Mind you, my uncle (Alfred Sneyd) was already a mathematician (at the University of Waikato) and I thought he was super cool. So, I guess I always knew that it was possible to do math, but it took me some time to actually KNOW it.
5) Biggest career success?
Goodness, I don’t know. I wouldn’t claim to have had any big career success, to be honest. I go on going on, so to speak. My book with Jim Keener (Mathematical Physiology) is popular and used all around the world, but it’s not research. It’s simply a lot of writing, a lot of compiling. My work on calcium dynamics is reasonably well known in certain circles, and it’s the stuff I love the most, but I’ll never win a Nobel Prize for it. So, typical career success, but nothing spectacular. But that’s OK. There’s a lot more to life.
6) Do you have any advice for future researchers?
Yes, but its perhaps not politically correct…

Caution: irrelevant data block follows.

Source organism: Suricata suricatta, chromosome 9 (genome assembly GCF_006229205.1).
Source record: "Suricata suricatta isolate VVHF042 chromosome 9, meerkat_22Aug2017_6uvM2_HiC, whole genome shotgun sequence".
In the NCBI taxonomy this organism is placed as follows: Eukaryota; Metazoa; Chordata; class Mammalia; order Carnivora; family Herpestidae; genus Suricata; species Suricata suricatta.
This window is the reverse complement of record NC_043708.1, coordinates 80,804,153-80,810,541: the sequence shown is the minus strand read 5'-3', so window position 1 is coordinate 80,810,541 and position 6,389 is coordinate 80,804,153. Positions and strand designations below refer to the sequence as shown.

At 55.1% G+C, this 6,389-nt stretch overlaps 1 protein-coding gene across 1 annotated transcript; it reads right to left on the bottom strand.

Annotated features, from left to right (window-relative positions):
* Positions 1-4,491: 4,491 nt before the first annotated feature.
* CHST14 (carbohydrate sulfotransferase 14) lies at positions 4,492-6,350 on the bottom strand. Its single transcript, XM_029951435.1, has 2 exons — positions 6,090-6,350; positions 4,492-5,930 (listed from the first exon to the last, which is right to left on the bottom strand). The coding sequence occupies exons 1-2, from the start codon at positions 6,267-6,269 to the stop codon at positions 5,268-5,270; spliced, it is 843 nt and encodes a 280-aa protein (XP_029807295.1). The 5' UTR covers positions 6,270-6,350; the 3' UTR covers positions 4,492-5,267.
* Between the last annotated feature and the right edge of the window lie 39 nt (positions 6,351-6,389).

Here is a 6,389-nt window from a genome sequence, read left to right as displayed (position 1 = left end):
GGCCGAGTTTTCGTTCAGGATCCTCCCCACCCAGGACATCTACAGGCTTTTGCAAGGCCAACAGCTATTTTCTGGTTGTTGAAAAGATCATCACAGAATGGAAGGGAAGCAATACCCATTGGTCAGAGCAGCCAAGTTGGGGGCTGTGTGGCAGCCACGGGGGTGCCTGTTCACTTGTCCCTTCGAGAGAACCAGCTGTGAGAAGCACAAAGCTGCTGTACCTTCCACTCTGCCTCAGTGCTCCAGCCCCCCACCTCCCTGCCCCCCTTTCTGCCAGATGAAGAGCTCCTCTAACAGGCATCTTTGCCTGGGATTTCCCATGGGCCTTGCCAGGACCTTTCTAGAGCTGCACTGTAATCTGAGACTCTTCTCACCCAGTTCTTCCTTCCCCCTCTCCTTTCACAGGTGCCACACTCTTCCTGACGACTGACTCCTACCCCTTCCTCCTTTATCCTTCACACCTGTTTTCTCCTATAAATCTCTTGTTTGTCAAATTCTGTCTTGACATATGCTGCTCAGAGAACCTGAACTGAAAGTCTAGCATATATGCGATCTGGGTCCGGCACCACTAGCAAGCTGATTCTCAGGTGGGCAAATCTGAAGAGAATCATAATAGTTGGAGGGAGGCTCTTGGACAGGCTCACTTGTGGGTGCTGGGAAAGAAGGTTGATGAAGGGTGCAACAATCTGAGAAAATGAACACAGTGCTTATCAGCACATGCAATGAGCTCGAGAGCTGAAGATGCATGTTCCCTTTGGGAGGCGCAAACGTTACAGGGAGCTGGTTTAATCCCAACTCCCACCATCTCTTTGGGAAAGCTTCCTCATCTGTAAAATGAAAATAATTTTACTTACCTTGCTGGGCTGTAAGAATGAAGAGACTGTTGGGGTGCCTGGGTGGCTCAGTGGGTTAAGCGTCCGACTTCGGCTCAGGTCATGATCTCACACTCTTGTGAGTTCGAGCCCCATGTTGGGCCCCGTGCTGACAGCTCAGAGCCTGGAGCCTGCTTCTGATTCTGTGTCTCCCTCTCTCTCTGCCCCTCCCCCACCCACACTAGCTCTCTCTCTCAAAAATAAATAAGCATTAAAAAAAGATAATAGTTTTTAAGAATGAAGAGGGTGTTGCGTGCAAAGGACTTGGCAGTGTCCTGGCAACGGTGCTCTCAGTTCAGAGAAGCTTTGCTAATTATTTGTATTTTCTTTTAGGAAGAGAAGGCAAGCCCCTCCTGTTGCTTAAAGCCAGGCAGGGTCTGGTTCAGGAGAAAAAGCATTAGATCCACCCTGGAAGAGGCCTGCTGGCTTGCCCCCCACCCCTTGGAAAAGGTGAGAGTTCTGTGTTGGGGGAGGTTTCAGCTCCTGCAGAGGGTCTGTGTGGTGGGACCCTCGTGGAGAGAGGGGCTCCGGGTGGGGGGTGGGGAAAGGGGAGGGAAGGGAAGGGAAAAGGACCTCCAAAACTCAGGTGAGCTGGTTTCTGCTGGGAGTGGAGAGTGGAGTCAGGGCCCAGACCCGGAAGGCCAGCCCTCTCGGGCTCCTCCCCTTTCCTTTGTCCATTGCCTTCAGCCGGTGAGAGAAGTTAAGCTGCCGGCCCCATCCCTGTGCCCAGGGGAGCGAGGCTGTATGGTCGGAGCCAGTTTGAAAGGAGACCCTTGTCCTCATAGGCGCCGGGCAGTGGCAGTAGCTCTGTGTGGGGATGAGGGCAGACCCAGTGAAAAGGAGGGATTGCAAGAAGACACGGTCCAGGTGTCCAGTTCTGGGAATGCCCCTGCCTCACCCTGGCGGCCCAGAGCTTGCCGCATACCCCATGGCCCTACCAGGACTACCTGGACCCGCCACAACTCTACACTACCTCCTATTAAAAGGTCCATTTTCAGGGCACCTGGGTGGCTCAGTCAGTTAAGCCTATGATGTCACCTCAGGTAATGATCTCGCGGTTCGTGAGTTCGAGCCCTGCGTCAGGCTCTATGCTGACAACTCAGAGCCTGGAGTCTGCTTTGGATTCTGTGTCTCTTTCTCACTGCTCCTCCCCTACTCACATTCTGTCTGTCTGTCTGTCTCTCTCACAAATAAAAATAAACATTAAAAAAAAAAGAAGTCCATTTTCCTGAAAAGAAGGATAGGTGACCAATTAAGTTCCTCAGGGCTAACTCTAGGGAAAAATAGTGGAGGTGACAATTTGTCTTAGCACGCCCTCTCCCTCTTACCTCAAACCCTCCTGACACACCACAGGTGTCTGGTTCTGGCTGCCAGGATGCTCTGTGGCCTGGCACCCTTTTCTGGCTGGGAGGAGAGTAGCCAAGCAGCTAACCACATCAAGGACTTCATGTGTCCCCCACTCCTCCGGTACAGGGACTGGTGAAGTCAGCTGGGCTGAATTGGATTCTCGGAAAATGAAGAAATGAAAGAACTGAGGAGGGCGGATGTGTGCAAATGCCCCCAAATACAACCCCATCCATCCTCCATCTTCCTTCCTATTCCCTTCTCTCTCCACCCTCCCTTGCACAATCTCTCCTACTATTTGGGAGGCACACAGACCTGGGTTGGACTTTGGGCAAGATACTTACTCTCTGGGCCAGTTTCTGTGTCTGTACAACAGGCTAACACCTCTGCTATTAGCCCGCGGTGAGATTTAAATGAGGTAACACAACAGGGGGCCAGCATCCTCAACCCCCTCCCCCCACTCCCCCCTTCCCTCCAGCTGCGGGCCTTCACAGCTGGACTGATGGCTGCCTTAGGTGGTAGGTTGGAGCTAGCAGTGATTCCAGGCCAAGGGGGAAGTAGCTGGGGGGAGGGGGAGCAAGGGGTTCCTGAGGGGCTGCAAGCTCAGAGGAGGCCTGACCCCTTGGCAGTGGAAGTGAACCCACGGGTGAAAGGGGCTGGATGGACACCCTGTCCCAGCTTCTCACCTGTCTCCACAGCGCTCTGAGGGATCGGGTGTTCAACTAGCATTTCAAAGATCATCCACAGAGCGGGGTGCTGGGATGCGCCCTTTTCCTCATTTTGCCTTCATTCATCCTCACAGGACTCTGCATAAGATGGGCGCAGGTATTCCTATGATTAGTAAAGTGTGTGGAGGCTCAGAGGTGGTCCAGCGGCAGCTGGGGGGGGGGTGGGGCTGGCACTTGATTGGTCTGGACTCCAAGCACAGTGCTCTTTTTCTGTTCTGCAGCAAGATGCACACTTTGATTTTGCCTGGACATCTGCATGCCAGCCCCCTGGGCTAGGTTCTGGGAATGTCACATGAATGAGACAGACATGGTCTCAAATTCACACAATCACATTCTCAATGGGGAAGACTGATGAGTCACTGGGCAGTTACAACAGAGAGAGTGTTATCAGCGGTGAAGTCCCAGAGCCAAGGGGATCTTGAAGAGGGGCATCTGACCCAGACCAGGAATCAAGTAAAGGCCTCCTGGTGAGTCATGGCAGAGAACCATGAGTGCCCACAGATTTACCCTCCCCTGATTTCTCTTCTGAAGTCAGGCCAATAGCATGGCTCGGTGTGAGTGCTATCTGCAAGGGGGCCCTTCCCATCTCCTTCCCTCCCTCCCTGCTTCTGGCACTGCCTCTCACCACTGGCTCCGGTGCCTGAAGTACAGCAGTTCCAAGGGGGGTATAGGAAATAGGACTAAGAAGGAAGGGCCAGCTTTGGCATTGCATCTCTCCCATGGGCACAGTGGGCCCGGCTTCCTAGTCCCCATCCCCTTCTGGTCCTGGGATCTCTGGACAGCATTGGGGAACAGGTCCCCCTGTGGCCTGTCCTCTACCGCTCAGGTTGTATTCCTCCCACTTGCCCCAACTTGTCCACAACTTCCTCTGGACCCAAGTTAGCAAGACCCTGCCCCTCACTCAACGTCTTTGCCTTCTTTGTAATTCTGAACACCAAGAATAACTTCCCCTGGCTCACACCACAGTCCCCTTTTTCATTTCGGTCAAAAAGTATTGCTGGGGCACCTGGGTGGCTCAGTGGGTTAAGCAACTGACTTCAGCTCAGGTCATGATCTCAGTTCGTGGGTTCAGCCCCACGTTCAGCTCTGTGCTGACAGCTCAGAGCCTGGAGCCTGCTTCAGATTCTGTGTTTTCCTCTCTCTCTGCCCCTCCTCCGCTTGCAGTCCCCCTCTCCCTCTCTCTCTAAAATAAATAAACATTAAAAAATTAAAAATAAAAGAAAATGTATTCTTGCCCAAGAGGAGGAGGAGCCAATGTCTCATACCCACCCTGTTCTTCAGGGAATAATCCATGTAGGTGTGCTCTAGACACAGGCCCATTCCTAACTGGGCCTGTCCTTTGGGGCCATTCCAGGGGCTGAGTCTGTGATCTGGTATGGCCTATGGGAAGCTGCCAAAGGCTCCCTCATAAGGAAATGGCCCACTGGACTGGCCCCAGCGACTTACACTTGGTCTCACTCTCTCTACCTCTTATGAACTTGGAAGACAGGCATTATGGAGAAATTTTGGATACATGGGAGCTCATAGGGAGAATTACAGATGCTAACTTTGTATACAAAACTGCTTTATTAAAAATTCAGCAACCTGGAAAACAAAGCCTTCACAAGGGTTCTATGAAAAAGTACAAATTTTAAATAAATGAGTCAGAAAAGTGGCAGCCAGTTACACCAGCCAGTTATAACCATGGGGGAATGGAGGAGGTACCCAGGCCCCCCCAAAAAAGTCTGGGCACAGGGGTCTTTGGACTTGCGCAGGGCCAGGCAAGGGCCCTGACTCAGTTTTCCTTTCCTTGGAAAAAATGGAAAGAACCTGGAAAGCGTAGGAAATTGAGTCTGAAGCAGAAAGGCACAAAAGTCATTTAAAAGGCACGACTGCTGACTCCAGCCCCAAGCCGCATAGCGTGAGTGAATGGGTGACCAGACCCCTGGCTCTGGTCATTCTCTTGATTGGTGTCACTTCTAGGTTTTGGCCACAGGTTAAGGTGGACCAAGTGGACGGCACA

The secret to success lies not in doing good math, or good science. This is necessary (mostly), but certainly not sufficient. You need to write well and easily, and you need to give good talks. Your work might be of the utmost brilliance, but if nobody can read your papers, and if everybody goes to sleep during your talks, well, nobody will ever care about it. Of course, this isn’t 100% true. If you win a Nobel Prize, you can be as boring as you like. But for ordinary mortals, writing badly and speaking badly is the kiss of career death.
This sounds ridiculously superficial, but it’s not really. It’s all about communication. If you can’t communicate what you do, you simply won’t be noticed. And thus it’s very important to work on your communication skills. You need a good story, of course, but you need to tell it well. So, practice your writing. Practice your speaking. And if you have any time left over, maybe do a tiny bit of science. OK, fine, that was a joke, but my point remains.
To hear more from Professor Sneyd, register for the AMSI Winter School 2016 at the University of Queensland between 4-15 July 2016. For more information, please visit http://ws.amsi.org.au.